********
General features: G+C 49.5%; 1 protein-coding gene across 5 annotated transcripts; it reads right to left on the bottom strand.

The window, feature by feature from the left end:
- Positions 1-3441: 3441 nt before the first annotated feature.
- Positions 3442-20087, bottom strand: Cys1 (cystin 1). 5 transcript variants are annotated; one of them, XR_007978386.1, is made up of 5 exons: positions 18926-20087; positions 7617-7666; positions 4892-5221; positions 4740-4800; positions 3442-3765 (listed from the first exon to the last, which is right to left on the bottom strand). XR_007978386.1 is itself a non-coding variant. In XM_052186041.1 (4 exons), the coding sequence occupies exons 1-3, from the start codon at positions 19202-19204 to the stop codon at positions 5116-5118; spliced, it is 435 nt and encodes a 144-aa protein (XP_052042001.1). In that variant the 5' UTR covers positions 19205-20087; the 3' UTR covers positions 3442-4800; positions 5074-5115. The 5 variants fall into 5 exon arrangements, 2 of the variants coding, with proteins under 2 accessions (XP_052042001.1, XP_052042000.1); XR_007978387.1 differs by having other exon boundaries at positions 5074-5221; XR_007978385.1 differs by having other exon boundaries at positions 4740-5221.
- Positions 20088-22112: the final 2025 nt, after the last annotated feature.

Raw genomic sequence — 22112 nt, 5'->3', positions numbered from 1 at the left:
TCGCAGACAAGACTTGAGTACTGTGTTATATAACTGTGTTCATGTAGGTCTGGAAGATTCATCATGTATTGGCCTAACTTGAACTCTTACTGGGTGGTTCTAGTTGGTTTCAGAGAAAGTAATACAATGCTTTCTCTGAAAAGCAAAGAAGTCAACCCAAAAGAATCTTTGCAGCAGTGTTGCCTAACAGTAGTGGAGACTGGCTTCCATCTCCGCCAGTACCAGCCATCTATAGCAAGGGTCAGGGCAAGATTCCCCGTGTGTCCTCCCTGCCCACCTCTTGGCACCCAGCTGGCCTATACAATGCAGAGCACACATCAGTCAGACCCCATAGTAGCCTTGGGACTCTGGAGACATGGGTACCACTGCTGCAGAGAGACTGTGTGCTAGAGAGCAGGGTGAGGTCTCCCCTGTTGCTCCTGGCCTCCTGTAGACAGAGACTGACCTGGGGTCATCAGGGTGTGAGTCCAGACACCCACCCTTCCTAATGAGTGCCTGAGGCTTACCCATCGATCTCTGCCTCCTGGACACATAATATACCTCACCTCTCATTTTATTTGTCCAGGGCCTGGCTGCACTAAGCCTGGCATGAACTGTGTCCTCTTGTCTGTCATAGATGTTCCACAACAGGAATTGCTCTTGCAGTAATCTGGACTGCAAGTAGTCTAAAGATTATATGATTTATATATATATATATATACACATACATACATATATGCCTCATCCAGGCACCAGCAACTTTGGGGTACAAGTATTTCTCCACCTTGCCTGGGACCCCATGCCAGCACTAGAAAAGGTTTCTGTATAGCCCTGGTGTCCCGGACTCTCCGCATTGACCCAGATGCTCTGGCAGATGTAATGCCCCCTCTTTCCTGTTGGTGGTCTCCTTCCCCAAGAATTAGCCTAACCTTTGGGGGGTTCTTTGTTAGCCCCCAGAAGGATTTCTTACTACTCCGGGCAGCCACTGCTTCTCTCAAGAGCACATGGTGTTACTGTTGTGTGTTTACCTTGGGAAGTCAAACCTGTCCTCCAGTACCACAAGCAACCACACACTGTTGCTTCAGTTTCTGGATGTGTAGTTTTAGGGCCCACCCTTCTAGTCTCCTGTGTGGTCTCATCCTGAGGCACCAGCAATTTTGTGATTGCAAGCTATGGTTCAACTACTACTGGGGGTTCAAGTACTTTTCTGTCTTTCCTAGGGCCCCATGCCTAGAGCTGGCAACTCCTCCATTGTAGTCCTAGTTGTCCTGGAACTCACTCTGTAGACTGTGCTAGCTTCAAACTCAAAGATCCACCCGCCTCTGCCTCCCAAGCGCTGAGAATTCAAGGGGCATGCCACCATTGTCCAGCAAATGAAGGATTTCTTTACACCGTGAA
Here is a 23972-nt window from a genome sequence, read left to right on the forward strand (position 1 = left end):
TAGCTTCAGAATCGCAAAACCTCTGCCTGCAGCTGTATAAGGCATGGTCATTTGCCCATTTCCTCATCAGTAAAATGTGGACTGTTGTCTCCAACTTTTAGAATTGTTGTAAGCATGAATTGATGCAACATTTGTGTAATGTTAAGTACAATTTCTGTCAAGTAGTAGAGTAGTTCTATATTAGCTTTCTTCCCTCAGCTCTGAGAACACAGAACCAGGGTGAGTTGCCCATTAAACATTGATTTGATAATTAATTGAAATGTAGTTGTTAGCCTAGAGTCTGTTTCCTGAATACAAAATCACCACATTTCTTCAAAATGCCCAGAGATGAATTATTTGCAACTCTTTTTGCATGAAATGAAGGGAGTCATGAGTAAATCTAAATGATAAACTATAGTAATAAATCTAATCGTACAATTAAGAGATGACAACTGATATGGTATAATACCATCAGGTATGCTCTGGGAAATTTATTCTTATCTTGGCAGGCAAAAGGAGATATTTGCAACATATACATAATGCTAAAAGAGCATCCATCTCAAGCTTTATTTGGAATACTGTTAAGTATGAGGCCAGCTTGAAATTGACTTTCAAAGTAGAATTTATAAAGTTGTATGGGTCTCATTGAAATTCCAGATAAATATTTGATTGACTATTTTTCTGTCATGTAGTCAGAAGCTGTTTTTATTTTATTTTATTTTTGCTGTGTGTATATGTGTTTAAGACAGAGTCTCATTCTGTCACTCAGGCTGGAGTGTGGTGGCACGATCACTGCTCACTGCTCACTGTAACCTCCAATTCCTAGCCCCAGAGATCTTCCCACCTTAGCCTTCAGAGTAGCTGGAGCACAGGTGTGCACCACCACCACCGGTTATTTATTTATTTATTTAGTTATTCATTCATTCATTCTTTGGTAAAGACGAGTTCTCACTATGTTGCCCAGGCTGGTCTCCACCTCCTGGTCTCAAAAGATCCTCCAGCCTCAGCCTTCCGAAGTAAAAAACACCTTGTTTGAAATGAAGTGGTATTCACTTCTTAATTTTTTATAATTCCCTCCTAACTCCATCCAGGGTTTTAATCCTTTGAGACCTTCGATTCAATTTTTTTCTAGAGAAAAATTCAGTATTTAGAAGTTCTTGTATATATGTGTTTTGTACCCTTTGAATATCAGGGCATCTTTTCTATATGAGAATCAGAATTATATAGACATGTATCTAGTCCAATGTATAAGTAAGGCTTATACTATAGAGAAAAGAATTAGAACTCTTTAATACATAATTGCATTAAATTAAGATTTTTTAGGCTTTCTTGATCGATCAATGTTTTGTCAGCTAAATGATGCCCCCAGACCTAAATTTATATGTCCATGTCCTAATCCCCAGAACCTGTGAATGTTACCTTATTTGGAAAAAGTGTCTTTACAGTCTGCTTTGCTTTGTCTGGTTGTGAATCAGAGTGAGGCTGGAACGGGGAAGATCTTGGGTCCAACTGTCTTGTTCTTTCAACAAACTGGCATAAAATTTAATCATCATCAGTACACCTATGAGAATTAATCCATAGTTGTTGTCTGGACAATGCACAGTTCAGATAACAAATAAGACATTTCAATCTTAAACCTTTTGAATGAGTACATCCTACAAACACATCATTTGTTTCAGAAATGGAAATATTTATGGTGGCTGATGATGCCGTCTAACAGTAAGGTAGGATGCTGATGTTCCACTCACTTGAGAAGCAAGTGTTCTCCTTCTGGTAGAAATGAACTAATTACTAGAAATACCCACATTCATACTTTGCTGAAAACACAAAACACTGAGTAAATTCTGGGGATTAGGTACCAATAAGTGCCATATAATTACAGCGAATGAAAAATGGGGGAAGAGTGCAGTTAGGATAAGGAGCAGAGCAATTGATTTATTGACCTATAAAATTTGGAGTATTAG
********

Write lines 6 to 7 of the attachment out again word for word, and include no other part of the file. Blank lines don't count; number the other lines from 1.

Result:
Raw genomic sequence — 22112 nt, 5'->3', positions numbered from 1 at the left:
TCGCAGACAAGACTTGAGTACTGTGTTATATAACTGTGTTCATGTAGGTCTGGAAGATTCATCATGTATTGGCCTAACTTGAACTCTTACTGGGTGGTTCTAGTTGGTTTCAGAGAAAGTAATACAATGCTTTCTCTGAAAAGCAAAGAAGTCAACCCAAAAGAATCTTTGCAGCAGTGTTGCCTAACAGTAGTGGAGACTGGCTTCCATCTCCGCCAGTACCAGCCATCTATAGCAAGGGTCAGGGCAAGATTCCCCGTGTGTCCTCCCTGCCCACCTCTTGGCACCCAGCTGGCCTATACAATGCAGAGCACACATCAGTCAGACCCCATAGTAGCCTTGGGACTCTGGAGACATGGGTACCACTGCTGCAGAGAGACTGTGTGCTAGAGAGCAGGGTGAGGTCTCCCCTGTTGCTCCTGGCCTCCTGTAGACAGAGACTGACCTGGGGTCATCAGGGTGTGAGTCCAGACACCCACCCTTCCTAATGAGTGCCTGAGGCTTACCCATCGATCTCTGCCTCCTGGACACATAATATACCTCACCTCTCATTTTATTTGTCCAGGGCCTGGCTGCACTAAGCCTGGCATGAACTGTGTCCTCTTGTCTGTCATAGATGTTCCACAACAGGAATTGCTCTTGCAGTAATCTGGACTGCAAGTAGTCTAAAGATTATATGATTTATATATATATATATATACACATACATACATATATGCCTCATCCAGGCACCAGCAACTTTGGGGTACAAGTATTTCTCCACCTTGCCTGGGACCCCATGCCAGCACTAGAAAAGGTTTCTGTATAGCCCTGGTGTCCCGGACTCTCCGCATTGACCCAGATGCTCTGGCAGATGTAATGCCCCCTCTTTCCTGTTGGTGGTCTCCTTCCCCAAGAATTAGCCTAACCTTTGGGGGGTTCTTTGTTAGCCCCCAGAAGGATTTCTTACTACTCCGGGCAGCCACTGCTTCTCTCAAGAGCACATGGTGTTACTGTTGTGTGTTTACCTTGGGAAGTCAAACCTGTCCTCCAGTACCACAAGCAACCACACACTGTTGCTTCAGTTTCTGGATGTGTAGTTTTAGGGCCCACCCTTCTAGTCTCCTGTGTGGTCTCATCCTGAGGCACCAGCAATTTTGTGATTGCAAGCTATGGTTCAACTACTACTGGGGGTTCAAGTACTTTTCTGTCTTTCCTAGGGCCCCATGCCTAGAGCTGGCAACTCCTCCATTGTAGTCCTAGTTGTCCTGGAACTCACTCTGTAGACTGTGCTAGCTTCAAACTCAAAGATCCACCCGCCTCTGCCTCCCAAGCGCTGAGAATTCAAGGGGCATGCCACCATTGTCCAGCAAATGAAGGATTTCTTTACACCGTGAA